Damage caused by thrips in cucumber crops occurs from the time the fruit is in formation, located in the flowers, through the suction of cells in the fruits, which in the future, in the fattening and ripening phase, create deformations and makes the fruits non-commercial.

The integrated control of thrips in cucumber cultivation is not as simple as in the case of the whitefly, since insecticides that are capable of controlling F. occidentalis  fairly well  punish the development of auxiliary fauna such as  A. swirskii.

[alert style = »yellow»] Pyrethrins (deltamethrin and acrinathrin), which have amply demonstrated their efficacy against thrips in cucumber, affect the development of auxiliary fauna, so they should not be used under any circumstances, unless they are not have entered yet. [/ alert]

In this type of control, the massive placement of chromatic traps, in this case blue, with a high density (400-500 traps / ha) has a lot to say.

Let’s see how to do a type of integrated control in cucumber cultivation combined with  A. swirskii.


Before the introduction of  A. swirskii:  Spinosad ( Spintor 480 ), currently functional but with serious loss of efficacy due to repeated use. It is recommended not to give the maximum number of passes as it can have a persistent effect after the introduction of  A. swirskii  and we would throw the integrated fight to the ruin.

During the introduction of  A. swirskii:  Lufenuron (effect against larvae, not adults) + Azadiractin (repellent effect).

The introduction of a fungus that affects the development of thrips ( F. occidentalis) in cucumber crops also stands out within the integrated fight We are talking about  Beauveria bassiana,  to which we are obliged to dedicate a future article due to the possibilities it offers in modern agriculture.

However, it has the great problem that it is affected by the fungicides currently used in cucumber. 

Source: Francisco José Salvador Sola


With the auxiliary insects discussed and the insecticides that can be combined, being in itself a rather complicated puzzle, now we have to mix everything with fungicides and the dreaded cucumber mildew .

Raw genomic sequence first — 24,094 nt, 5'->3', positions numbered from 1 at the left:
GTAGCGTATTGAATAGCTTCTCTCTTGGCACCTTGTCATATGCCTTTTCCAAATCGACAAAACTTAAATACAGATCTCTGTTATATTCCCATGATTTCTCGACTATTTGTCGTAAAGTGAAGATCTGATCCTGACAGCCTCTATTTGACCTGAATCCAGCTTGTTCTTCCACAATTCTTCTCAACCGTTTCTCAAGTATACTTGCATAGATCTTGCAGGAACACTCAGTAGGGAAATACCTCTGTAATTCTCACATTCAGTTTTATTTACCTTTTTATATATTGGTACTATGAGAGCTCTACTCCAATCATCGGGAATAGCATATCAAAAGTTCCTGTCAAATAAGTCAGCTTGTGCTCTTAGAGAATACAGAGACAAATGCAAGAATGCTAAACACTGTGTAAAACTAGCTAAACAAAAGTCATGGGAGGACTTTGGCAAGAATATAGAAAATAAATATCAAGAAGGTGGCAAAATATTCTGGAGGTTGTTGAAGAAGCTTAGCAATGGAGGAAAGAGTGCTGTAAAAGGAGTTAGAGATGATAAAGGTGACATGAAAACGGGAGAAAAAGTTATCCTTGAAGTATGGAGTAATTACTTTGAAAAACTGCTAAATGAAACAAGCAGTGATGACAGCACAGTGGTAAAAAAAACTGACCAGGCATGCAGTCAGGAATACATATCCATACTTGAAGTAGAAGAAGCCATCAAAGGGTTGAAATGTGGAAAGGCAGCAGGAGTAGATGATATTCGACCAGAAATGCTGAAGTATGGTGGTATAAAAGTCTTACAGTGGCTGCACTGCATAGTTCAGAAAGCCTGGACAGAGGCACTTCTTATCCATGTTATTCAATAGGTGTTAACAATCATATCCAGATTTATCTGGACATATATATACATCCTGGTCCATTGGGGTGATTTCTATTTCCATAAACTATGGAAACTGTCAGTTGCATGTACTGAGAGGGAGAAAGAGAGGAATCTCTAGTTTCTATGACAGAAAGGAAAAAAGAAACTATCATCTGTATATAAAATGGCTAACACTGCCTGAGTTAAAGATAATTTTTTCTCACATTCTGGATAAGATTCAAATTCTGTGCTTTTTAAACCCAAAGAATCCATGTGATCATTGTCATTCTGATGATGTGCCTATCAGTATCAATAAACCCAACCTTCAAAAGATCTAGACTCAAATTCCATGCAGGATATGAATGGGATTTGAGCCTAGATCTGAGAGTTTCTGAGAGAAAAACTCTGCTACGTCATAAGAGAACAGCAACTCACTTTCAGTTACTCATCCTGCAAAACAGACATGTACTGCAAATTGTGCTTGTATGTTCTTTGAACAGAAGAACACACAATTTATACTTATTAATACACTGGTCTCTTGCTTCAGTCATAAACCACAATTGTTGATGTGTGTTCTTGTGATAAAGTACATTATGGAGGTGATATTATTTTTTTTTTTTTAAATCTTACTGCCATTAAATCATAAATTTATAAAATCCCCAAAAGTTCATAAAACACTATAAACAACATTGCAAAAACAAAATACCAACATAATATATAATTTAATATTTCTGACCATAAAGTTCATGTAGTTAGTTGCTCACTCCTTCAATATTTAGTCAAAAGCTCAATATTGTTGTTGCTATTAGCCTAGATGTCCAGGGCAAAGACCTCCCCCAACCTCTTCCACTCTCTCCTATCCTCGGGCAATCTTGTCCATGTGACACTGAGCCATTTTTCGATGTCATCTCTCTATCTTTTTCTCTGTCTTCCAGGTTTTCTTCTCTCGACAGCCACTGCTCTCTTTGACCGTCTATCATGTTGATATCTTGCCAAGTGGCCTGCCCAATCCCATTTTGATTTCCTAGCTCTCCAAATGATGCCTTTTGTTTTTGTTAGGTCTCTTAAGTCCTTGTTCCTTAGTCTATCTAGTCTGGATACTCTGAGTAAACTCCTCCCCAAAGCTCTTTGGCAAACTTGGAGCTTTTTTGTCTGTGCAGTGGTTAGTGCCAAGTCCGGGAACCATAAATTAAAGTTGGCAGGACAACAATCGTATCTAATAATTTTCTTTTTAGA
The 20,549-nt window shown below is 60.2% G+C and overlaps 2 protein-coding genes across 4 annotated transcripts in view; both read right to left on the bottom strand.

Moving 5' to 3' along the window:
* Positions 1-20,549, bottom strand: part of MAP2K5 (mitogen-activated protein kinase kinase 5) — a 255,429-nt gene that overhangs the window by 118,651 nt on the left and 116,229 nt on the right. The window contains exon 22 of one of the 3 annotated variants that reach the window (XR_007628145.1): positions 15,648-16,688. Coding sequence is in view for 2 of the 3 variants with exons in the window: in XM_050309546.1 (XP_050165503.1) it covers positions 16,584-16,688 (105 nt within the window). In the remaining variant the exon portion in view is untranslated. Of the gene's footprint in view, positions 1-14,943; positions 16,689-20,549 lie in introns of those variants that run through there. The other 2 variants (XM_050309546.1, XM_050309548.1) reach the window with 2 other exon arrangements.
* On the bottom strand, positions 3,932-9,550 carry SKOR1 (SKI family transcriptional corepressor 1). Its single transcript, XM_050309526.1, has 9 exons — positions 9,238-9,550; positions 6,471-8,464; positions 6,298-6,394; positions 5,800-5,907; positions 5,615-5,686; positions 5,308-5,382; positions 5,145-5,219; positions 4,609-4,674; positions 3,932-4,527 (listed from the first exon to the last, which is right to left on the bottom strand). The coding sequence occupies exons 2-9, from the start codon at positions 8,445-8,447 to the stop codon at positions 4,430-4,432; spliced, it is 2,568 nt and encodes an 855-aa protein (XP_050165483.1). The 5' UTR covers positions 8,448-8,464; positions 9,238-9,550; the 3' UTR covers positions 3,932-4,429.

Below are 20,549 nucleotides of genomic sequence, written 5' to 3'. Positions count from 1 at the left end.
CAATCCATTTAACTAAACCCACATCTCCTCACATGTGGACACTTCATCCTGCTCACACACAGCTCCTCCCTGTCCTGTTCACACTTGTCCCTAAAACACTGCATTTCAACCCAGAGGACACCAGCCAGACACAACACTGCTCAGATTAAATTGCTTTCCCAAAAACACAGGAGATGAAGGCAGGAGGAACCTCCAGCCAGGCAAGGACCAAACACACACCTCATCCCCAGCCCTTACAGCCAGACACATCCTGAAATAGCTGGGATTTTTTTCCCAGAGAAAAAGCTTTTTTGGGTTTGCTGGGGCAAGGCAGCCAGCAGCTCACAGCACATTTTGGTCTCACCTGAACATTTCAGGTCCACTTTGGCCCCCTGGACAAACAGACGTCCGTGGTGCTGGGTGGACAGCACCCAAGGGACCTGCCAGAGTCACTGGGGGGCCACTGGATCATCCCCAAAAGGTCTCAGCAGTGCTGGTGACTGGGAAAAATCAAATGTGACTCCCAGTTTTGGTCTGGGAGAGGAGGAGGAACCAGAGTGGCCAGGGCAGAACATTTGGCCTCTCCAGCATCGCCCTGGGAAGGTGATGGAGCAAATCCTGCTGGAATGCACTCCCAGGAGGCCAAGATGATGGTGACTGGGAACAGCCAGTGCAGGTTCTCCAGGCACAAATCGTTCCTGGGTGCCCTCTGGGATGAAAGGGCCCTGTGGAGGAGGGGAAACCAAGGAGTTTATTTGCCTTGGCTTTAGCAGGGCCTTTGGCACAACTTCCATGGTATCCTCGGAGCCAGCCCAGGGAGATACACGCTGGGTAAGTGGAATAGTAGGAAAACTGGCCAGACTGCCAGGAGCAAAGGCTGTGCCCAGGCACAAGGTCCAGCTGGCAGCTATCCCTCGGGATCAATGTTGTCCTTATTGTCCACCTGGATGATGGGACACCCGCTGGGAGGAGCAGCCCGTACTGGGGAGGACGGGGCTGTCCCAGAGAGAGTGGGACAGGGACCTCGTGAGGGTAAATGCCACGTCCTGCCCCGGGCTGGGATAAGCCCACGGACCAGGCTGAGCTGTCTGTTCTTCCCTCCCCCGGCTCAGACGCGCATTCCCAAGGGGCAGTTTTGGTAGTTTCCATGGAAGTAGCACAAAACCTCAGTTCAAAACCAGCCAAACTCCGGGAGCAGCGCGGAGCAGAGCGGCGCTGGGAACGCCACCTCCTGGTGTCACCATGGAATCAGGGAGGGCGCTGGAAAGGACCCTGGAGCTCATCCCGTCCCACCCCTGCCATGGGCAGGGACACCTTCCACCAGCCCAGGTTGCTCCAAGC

And it is that, if everything was already very complicated, the current fungicides used against mildew in cucumber crops are fatally toxic for the populations of  A. swirskii. In this case, we are talking about fungicides such as mancoceb, which affects this precious auxiliary insect in category 3 (75% mortality).

Speaking of a combined and sustainable strategy, we must give importance to the use of copper , which has been used for decades and forms of resistance have not yet been described, since it affects the fungus by various effects.

However, the strategies of using copper against mildew are preventive and it will not make sense to use them when there are already visible symptoms of the disease.

To combat cucumber mildew ( Pseudoperonospora cubensis ) we can look for highly efficient fungicides applied in irrigation, and that have high systemicity.


Preventive effect against mildew: use of coppers, fluopicolide, cyazofamide. All of these are effective against the development of the first mycelia, but not the internal mycelia. 

Curative effect against mildew: fosetyl-Al and propamocarb, cymoxaline, metalaxyl, azoxystrobin. As both are products with great systemism, their effect is curative since they affect the internal mycelia of the fungus.